Mersey basin Campaign

Items with region Liverpool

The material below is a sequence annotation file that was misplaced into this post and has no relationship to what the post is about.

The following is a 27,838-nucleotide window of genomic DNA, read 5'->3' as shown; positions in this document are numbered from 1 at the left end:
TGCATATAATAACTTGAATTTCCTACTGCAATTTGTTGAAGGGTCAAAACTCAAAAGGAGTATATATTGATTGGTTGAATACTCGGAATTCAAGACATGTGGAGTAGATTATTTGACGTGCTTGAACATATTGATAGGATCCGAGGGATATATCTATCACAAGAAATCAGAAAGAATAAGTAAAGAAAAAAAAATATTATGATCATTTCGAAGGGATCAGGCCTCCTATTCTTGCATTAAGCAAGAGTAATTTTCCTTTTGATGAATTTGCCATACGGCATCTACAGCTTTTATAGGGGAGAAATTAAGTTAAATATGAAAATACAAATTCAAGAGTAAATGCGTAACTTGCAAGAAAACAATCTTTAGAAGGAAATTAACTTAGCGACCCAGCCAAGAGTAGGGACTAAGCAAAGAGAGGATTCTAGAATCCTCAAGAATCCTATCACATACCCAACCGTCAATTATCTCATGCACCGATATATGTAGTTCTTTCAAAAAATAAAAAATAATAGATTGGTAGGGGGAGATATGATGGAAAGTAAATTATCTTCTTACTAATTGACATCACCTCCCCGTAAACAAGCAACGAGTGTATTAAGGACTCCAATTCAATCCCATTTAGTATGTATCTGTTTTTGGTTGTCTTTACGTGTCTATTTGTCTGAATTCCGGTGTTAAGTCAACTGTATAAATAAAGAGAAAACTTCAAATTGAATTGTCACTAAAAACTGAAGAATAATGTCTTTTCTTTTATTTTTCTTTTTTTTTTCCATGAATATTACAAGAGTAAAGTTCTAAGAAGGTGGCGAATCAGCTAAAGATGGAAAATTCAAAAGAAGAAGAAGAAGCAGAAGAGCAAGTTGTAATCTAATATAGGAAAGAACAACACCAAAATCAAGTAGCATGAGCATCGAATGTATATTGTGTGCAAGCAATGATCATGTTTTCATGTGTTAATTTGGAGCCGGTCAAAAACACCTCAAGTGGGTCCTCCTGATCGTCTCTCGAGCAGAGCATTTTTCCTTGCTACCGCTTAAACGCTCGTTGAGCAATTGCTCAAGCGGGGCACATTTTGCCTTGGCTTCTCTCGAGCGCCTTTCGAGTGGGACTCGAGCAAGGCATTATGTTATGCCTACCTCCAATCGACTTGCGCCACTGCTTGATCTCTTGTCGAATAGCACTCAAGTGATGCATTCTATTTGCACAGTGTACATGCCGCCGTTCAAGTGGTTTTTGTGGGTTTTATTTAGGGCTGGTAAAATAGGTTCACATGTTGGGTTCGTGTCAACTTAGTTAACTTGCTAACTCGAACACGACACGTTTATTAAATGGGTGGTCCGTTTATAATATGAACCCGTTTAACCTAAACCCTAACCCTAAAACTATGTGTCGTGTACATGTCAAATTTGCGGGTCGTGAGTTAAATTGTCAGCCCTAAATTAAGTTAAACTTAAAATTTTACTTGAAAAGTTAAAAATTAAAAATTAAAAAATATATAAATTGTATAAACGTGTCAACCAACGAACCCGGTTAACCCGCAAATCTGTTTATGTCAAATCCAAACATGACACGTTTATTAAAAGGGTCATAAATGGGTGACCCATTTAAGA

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Publication dateFebruary 1983 MBC009 Letter from Michael Heseltine and Government Consultation Paper (Department of the Environment, 1983) The document which proposed the idea for the Mersey Basin Campaign. Then Secretary of State for the Environment Michael Heseltine's letter lays down the challenge for Northwest England, proposing a long term, multi-partner campaign, and the accompanying government consultation paper sets out the possible aims and scope of such an organisation. Publication dateJune 2003 MBC036 On the Waterfront (Source) David Ward discusses the plans of the recently-established Mersey Waterfront Regional Park, looking at regeneration schemes along the waterfront, and plans of a major EU-funded scheme to create a coastal park at Speke and Garston. Publication dateDecember 2003 MBC045 Stream of Words Elliot Morley, then Minister for Environment and Agri-Environment talks to Walter Menzies, Chief Executive of the Mersey Basin Campaign. The wide-ranging interview covers the regeneration of Liverpool ahead of its Capital of Culture designation, issues of pollution, public participation in the Water Framework Directive, and the PR04 review of water prices 2005-10. Publication dateSeptember 2008 MBC137 Park Life Regional Parks are a new way of encouraging economic and environmental regeneration and can act as a catalyst for generating multiple social, economic and environmental benefits across a large area. Here in the Northwest we currently host 9 regional parks that have been inspired by the work done in Emscher Regional Park in the Ruhr in Germany - a prime example of how designation as a regional park can help encourage investment in urban and environmental regeneration. Gareth Chadwick explores the thinking behind the Northwest’s regional parks and talks to leading proponents of the schemes about what makes regional parks such a potent force for change. Publication dateNovember 2007 MBC014 Mersey People: The Sailors The Mersey and its people – for hundreds of years it has been impossible to say which influences the other most. Without the river there would have been no port, no merchants, no ferries, no shipbuilding. Many of the towns and cities that were the cradle of the industrial revolution wouldn’t exist, and countless lives defined by their relationship to the water would have been lived differently. But the river, too, has been shaped by its people. Dredged, bridged and canalised, its natural flow has been changed to better serve us. It has been polluted by industry, and revived by a clean-up campaign that is the envy of the world. With the Mersey in the midst of a renaissance, many 21st century lives are still entwined with it, whether for employment, recreation or inspiration. From ferrymen to cabinet ministers, policement to anglers, their stories tell the tale of the Mersey, the river that changed the world. In this episode, Tom and Kathleen Workman, Chairman and former Commodore of Liverpool Sailing Club talk about their lives sailing on the Mersey, and the struggle to rebuild their club from the ashes of an arson attack. For more information, visit: http://www.riverthatchangedtheworld.com/mersey Publication dateNovember 2007 MBC013 Mersey People: The Chairman and The Pilot The Mersey and its people – for hundreds of years it has been impossible to say which influences the other most. Without the river there would have been no port, no merchants, no ferries, no shipbuilding. Many of the towns and cities that were the cradle of the industrial revolution wouldn’t exist, and countless lives defined by their relationship to the water would have been lived differently. But the river, too, has been shaped by its people. Dredged, bridged and canalised, its natural flow has been changed to better serve us. It has been polluted by industry, and revived by a clean-up campaign that is the envy of the world. With the Mersey in the midst of a renaissance, many 21st century lives are still entwined with it, whether for employment, recreation or inspiration. From ferrymen to cabinet ministers, policement to anglers, their stories tell the tale of the Mersey, the river that changed the world. In this episode, Chairman Tony Brand, and John Curry - one of the Mersey's last apprentice-trained pilots - of Liverpool Pilotage Services Ltd discuss their lives and work as Mersey river pilots. For more information visit: http://www.riverthatchangedtheworld.com/mersey Publication dateNovember 2007 MBC015 Mersey People: The Angler The Mersey and its people – for hundreds of years it has been impossible to say which influences the other most. Without the river there would have been no port, no merchants, no ferries, no shipbuilding. Many of the towns and cities that were the cradle of the industrial revolution wouldn’t exist, and countless lives defined by their relationship to the water would have been lived differently. But the river, too, has been shaped by its people. Dredged, bridged and canalised, its natural flow has been changed to better serve us. It has been polluted by industry, and revived by a clean-up campaign that is the envy of the world. With the Mersey in the midst of a renaissance, many 21st century lives are still entwined with it, whether for employment, recreation or inspiration. From ferrymen to cabinet ministers, policement to anglers, their stories tell the tale of the Mersey, the river that changed the world. For more information visit: http://www.riverthatchangedtheworld.com/mersey In this episode, young angler Louise Clarke talks about fishing in the Mersey Estuary. Publication dateNovember 2007 MBC017 Mersey People: The Deckhand The Mersey and its people – for hundreds of years it has been impossible to say which influences the other most. Without the river there would have been no port, no merchants, no ferries, no shipbuilding. Many of the towns and cities that were the cradle of the industrial revolution wouldn’t exist, and countless lives defined by their relationship to the water would have been lived differently. But the river, too, has been shaped by its people. Dredged, bridged and canalised, its natural flow has been changed to better serve us. It has been polluted by industry, and revived by a clean-up campaign that is the envy of the world. With the Mersey in the midst of a renaissance, many 21st century lives are still entwined with it, whether for employment, recreation or inspiration. From ferrymen to cabinet ministers, policement to anglers, their stories tell the tale of the Mersey, the river that changed the world. For more information visit: http://www.riverthatchangedtheworld.com/mersey In this episode Barney Easdown, a deckhand on the Mersey ferries, talks about his work and tells us anecdotes of the strange goings-on aboard the world's most famous ferry.